is likely to suffer irreparable harm in the absence of
preliminary relief, (3) that the balance of equities tips in
his favor, and (4) that an injunction is in the public
interest.” BOKF, NA v. Estes, 923 F.3d 558,
561-62 (9th Cir. 2019) (citation and quotation marks
omitted). “[I]f a plaintiff can only show that there
are ‘serious questions going to the merits'-a
lesser showing than likelihood of success on the merits-then
a preliminary injunction may still issue if the
‘balance of hardships tips sharply in the
plaintiff's favor,' and the other two Winter
factors are satisfied.” Shell Offshore, Inc. v.
Greenpeace, Inc., 709 F.3d 1281, 1291 (9th Cir. 2013)
(quoting All. for the Wild Rockies v. Cottrell, 632
F.3d 1127, 1135 (9th Cir. 2011)). Preliminary injunctive
relief should always be denied, however, if the probability
of success on the merits is low. See Johnson v. Cal.
State Bd. of Accountancy, 72 F.3d 1427, 1430 (9th Cir.
1995) (stating that “even if the balance of hardships
tips decidedly in favor of the moving party, it must be shown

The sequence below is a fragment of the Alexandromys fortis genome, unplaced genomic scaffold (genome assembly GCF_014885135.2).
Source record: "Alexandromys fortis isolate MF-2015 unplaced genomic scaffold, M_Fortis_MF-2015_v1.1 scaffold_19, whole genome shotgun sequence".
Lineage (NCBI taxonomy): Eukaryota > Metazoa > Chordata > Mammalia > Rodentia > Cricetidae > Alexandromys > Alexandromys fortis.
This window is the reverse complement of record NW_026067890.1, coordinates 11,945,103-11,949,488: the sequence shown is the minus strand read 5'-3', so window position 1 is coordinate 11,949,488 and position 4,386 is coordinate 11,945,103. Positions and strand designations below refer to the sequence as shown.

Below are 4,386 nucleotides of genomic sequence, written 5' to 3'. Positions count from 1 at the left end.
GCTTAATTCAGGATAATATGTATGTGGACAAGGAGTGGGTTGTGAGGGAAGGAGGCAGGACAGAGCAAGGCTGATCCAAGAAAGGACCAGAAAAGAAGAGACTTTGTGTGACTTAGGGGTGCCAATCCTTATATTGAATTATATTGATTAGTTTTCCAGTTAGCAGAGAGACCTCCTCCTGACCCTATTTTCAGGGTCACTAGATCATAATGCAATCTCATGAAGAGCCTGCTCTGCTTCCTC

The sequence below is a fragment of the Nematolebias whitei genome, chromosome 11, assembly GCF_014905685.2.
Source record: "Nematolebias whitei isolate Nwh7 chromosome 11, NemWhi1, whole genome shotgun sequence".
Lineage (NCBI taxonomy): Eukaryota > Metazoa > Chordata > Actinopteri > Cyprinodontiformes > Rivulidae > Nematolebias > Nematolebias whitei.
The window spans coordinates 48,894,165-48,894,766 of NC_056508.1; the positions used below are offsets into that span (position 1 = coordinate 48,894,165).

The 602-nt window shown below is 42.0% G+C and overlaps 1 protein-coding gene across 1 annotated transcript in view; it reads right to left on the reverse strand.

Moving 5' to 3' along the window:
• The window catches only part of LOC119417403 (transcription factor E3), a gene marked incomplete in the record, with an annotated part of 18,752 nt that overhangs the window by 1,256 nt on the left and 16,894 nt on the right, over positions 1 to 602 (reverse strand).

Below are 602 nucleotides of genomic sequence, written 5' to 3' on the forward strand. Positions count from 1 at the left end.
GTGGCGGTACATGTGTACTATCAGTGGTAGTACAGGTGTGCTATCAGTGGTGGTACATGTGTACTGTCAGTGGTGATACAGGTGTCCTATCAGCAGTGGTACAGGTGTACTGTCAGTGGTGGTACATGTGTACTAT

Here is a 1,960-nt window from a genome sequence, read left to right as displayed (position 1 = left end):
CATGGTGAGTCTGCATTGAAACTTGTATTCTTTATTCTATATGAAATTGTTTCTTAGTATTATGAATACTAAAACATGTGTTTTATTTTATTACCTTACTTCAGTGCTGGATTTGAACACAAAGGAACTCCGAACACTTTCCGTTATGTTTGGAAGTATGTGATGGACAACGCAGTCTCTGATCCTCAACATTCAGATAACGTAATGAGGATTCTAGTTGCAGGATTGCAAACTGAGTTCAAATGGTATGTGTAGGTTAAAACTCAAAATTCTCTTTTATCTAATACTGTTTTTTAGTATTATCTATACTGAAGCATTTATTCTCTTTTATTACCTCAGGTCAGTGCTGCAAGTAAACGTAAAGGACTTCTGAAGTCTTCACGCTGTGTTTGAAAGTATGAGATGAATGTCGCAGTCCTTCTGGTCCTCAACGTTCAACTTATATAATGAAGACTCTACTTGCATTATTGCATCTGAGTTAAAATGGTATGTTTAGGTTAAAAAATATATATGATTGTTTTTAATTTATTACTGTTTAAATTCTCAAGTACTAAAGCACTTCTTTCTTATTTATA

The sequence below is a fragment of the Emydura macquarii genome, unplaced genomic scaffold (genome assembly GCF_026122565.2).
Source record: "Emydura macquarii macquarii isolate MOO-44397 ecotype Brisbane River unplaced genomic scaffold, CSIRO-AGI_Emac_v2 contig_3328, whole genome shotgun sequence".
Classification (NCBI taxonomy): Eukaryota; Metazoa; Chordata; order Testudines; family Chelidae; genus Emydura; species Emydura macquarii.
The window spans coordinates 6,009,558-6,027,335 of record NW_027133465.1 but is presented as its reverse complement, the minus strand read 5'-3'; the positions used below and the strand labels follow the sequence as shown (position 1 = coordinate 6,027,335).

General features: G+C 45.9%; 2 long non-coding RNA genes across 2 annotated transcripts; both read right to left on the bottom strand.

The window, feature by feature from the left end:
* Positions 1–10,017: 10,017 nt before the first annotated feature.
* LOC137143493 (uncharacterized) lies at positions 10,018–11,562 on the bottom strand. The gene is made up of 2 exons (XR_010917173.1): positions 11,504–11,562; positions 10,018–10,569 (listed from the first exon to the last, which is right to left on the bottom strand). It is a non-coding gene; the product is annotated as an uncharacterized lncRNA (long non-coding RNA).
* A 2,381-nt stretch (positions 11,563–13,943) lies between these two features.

as an irreducible minimum that there is a fair chance of
success on the merits”) (citation omitted).
where a plaintiff seeks an injunction requiring the defendant
to take affirmative action-such as ordering Plaintiff
transferred to another module-it is considered a mandatory
injunction and is “particularly
disfavored.” Marlyn Nutraceuticals, Inc. v. Mucos
Pharma GmbH & Co., 571 F.3d 873, 879 (9th Cir. 2009)
(citations omitted). A mandatory injunction is “not
granted unless extreme or very serious damage will result and
[is] not issued in doubtful cases or where the injury
complained of is capable of compensation in damages.”
Id. (quoting Anderson v. United States, 612
F.2d 1112, 1115 (9th Cir. 1980)); Park Vill. Apartment
Tenants Ass'n v. Mortimer Howard Tr., 636 F.3d 1150,
1160 (9th Cir. 2011). That is, the court “should deny
such relief ‘unless the facts and law clearly
favor the moving party.'” Garcia v.
Google, Inc., 786 F.3d 733, 740 (9th Cir. 2015) (quoting
Stanley v. Univ. of S. Cal., 13 F.3d 1313, 1320 (9th
Cir. 1994)) (emphasis added).
Application of Legal Standard to Plaintiff's
Plaintiff's Motion for injunctive relief fails because he
has failed to establish ...